There was only one incident I question my handling of. I tend to ramble so I won't go into detail unless folks are interested, but I stepped in IMEDIATELY to correct him. My only question is whether I should have been more severe in my handling of the situation.
     
  13. jar

    jar Member

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    If the correction worked then you dun gud!
     
  14. Good Ol' Boy

    Good Ol' Boy Member

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    I wont go into what I would do with new shooters/a new shooter. All I'll say is that at a public range, outdoor or indoor, you have to do what's in your best interest.

    Given the little info on the scenario I would've done the same.


    And this is the reason I dont frequent public ranges and am glad to be blessed to be able to shoot at home.
     
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  15. Peter Gun

    Peter Gun Member

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    As a new father f a one year old, it seems insane to me to do anything even a little dangerous with inexperienced kids with anymore than one kid per adult.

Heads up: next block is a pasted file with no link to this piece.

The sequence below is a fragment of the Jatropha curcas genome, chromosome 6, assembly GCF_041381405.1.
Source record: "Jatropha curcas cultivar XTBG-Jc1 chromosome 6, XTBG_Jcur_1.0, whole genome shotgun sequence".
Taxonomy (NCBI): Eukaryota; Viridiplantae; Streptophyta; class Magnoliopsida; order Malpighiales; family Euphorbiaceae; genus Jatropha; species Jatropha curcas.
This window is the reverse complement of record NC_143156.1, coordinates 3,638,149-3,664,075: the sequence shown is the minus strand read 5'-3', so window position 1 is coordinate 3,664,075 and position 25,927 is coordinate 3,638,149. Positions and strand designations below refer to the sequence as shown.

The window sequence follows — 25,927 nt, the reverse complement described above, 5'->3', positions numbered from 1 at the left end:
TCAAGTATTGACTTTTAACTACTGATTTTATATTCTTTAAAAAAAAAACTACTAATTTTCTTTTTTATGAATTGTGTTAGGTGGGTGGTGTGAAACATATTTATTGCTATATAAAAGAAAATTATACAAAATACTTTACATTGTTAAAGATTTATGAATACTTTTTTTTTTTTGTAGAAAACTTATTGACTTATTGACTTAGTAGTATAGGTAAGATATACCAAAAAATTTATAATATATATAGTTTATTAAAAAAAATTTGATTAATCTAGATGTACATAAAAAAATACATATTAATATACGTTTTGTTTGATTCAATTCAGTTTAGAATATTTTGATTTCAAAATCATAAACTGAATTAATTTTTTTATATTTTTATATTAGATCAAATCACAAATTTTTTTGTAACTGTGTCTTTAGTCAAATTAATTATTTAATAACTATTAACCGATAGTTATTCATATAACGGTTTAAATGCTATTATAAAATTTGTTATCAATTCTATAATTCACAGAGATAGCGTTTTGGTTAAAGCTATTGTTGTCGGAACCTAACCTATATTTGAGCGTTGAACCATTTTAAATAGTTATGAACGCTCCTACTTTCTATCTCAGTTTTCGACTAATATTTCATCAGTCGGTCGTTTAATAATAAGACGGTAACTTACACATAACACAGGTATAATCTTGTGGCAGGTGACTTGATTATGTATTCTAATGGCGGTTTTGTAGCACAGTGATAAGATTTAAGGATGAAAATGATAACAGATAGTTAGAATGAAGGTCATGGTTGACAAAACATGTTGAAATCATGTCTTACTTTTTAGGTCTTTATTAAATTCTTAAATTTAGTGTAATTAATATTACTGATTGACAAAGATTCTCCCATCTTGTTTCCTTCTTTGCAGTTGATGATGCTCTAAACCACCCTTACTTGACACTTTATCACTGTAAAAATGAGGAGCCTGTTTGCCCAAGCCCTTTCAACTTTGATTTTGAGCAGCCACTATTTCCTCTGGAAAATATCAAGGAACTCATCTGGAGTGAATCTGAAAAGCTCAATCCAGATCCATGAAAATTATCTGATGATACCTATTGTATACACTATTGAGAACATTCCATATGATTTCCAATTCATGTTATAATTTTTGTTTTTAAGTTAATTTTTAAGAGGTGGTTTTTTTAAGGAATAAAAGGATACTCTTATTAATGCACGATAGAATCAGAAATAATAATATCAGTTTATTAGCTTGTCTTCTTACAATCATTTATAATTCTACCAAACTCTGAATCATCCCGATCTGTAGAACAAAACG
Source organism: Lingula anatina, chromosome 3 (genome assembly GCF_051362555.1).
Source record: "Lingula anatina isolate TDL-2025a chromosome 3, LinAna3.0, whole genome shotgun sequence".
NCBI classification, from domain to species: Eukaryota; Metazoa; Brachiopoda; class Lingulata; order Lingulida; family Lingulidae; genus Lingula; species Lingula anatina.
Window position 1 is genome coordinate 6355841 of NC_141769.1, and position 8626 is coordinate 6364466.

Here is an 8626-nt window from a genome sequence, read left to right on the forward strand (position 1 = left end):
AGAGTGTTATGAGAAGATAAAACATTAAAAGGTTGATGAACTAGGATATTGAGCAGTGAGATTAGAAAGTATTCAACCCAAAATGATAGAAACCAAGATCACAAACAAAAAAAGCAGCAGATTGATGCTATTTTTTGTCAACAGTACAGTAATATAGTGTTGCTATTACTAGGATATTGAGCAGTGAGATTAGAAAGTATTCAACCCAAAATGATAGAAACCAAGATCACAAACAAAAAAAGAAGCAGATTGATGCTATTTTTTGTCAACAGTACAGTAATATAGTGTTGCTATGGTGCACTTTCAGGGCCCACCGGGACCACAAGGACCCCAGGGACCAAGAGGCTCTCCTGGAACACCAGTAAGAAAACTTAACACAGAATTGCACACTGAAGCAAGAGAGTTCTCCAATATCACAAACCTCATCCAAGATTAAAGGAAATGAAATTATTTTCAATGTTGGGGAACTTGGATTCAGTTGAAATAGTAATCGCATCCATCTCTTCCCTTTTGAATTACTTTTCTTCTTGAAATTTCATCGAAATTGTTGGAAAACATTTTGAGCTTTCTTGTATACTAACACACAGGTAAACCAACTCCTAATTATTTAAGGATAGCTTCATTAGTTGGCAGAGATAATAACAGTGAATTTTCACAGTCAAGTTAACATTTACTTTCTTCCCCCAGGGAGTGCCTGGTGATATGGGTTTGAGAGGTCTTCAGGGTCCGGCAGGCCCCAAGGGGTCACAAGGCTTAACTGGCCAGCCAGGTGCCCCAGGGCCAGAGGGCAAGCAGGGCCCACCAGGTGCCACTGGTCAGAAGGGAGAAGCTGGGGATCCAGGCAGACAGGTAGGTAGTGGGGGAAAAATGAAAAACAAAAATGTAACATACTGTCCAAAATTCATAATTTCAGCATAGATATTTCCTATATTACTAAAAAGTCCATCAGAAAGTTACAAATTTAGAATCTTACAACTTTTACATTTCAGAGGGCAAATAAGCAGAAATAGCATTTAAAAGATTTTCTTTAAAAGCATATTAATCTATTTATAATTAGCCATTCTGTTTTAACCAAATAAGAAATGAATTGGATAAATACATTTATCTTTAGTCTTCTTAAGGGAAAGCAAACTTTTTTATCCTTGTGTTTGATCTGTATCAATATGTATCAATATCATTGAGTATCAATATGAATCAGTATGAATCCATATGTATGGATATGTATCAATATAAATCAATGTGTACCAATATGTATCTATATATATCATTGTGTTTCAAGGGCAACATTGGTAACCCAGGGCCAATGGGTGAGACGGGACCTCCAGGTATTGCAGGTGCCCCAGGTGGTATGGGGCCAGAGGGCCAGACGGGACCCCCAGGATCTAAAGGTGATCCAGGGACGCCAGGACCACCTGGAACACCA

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  16. sequins

    sequins Member

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    There is a balance between being so zealous regarding safety that we instill fear in our students, and being lax and unsafe.

    I have seen scolding and chiding to a degree I can imagine a stress complex might develop, and the student might turn away from the sport (same thing I see with power tools where dad won't let his son touch a power tool because it's so dangerous).